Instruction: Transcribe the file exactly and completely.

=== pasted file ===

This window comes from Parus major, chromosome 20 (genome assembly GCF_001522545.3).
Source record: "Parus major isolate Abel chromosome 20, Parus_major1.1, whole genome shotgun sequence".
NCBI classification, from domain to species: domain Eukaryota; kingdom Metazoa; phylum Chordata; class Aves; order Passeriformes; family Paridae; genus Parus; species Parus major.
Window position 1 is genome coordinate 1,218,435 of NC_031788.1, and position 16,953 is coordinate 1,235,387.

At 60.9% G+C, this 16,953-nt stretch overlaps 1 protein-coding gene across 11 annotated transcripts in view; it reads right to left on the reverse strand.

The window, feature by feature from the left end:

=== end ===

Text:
This window comes from Parus major, chromosome 20 (genome assembly GCF_001522545.3).
Source record: "Parus major isolate Abel chromosome 20, Parus_major1.1, whole genome shotgun sequence".
NCBI classification, from domain to species: domain Eukaryota; kingdom Metazoa; phylum Chordata; class Aves; order Passeriformes; family Paridae; genus Parus; species Parus major.
Window position 1 is genome coordinate 1,218,435 of NC_031788.1, and position 16,953 is coordinate 1,235,387.

At 60.9% G+C, this 16,953-nt stretch overlaps 1 protein-coding gene across 11 annotated transcripts in view; it reads right to left on the reverse strand.

The window, feature by feature from the left end: